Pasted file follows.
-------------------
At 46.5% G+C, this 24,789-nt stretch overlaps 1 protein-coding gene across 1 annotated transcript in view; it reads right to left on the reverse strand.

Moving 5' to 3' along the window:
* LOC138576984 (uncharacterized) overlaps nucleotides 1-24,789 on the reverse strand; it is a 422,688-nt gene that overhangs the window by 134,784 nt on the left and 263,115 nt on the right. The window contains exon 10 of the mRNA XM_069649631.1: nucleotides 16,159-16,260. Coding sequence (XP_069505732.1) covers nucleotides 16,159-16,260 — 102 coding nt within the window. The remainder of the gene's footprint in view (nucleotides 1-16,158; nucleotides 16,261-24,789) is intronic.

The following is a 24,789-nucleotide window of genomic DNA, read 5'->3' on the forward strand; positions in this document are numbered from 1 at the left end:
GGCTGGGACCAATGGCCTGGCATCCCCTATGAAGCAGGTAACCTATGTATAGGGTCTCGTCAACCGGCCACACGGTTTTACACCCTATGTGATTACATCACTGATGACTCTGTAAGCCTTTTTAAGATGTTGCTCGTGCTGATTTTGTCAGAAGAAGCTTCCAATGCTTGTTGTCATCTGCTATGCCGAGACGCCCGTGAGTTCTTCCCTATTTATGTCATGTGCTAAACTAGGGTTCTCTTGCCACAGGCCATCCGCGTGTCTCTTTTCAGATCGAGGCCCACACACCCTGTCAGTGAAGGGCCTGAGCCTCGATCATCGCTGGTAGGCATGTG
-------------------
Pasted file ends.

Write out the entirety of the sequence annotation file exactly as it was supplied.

At 46.5% G+C, this 24,789-nt stretch overlaps 1 protein-coding gene across 1 annotated transcript in view; it reads right to left on the reverse strand.

Moving 5' to 3' along the window:
* LOC138576984 (uncharacterized) overlaps nucleotides 1-24,789 on the reverse strand; it is a 422,688-nt gene that overhangs the window by 134,784 nt on the left and 263,115 nt on the right. The window contains exon 10 of the mRNA XM_069649631.1: nucleotides 16,159-16,260. Coding sequence (XP_069505732.1) covers nucleotides 16,159-16,260 — 102 coding nt within the window. The remainder of the gene's footprint in view (nucleotides 1-16,158; nucleotides 16,261-24,789) is intronic.

The following is a 24,789-nucleotide window of genomic DNA, read 5'->3' on the forward strand; positions in this document are numbered from 1 at the left end:
GGCTGGGACCAATGGCCTGGCATCCCCTATGAAGCAGGTAACCTATGTATAGGGTCTCGTCAACCGGCCACACGGTTTTACACCCTATGTGATTACATCACTGATGACTCTGTAAGCCTTTTTAAGATGTTGCTCGTGCTGATTTTGTCAGAAGAAGCTTCCAATGCTTGTTGTCATCTGCTATGCCGAGACGCCCGTGAGTTCTTCCCTATTTATGTCATGTGCTAAACTAGGGTTCTCTTGCCACAGGCCATCCGCGTGTCTCTTTTCAGATCGAGGCCCACACACCCTGTCAGTGAAGGGCCTGAGCCTCGATCATCGCTGGTAGGCATGTG